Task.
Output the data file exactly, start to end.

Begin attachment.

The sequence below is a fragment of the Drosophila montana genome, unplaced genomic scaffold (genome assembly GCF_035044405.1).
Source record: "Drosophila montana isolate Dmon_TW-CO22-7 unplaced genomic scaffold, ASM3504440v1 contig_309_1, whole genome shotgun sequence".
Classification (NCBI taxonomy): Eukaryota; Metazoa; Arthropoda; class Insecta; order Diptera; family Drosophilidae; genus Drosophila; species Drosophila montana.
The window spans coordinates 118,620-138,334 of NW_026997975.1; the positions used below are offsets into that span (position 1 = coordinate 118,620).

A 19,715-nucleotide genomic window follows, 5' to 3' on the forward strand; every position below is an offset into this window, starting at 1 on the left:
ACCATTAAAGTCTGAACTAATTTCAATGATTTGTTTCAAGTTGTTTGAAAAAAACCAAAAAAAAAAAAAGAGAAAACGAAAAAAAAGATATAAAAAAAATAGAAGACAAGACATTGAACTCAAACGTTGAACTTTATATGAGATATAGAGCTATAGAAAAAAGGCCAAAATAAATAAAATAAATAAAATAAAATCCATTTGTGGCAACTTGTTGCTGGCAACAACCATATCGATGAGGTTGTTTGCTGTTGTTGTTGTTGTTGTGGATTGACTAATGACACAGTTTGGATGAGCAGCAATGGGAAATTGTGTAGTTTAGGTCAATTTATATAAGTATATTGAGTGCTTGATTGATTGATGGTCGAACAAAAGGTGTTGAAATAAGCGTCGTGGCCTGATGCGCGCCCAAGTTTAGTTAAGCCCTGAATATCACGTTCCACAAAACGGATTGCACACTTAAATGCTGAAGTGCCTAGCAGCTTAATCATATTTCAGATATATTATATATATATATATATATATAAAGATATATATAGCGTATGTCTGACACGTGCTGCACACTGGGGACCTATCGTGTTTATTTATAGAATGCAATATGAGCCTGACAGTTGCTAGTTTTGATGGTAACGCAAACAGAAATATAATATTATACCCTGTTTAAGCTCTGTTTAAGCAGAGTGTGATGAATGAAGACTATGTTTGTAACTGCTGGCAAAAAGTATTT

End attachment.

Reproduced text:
The sequence below is a fragment of the Drosophila montana genome, unplaced genomic scaffold (genome assembly GCF_035044405.1).
Source record: "Drosophila montana isolate Dmon_TW-CO22-7 unplaced genomic scaffold, ASM3504440v1 contig_309_1, whole genome shotgun sequence".
Classification (NCBI taxonomy): Eukaryota; Metazoa; Arthropoda; class Insecta; order Diptera; family Drosophilidae; genus Drosophila; species Drosophila montana.
The window spans coordinates 118,620-138,334 of NW_026997975.1; the positions used below are offsets into that span (position 1 = coordinate 118,620).

A 19,715-nucleotide genomic window follows, 5' to 3' on the forward strand; every position below is an offset into this window, starting at 1 on the left:
ACCATTAAAGTCTGAACTAATTTCAATGATTTGTTTCAAGTTGTTTGAAAAAAACCAAAAAAAAAAAAAGAGAAAACGAAAAAAAAGATATAAAAAAAATAGAAGACAAGACATTGAACTCAAACGTTGAACTTTATATGAGATATAGAGCTATAGAAAAAAGGCCAAAATAAATAAAATAAATAAAATAAAATCCATTTGTGGCAACTTGTTGCTGGCAACAACCATATCGATGAGGTTGTTTGCTGTTGTTGTTGTTGTTGTGGATTGACTAATGACACAGTTTGGATGAGCAGCAATGGGAAATTGTGTAGTTTAGGTCAATTTATATAAGTATATTGAGTGCTTGATTGATTGATGGTCGAACAAAAGGTGTTGAAATAAGCGTCGTGGCCTGATGCGCGCCCAAGTTTAGTTAAGCCCTGAATATCACGTTCCACAAAACGGATTGCACACTTAAATGCTGAAGTGCCTAGCAGCTTAATCATATTTCAGATATATTATATATATATATATATATATAAAGATATATATAGCGTATGTCTGACACGTGCTGCACACTGGGGACCTATCGTGTTTATTTATAGAATGCAATATGAGCCTGACAGTTGCTAGTTTTGATGGTAACGCAAACAGAAATATAATATTATACCCTGTTTAAGCTCTGTTTAAGCAGAGTGTGATGAATGAAGACTATGTTTGTAACTGCTGGCAAAAAGTATTT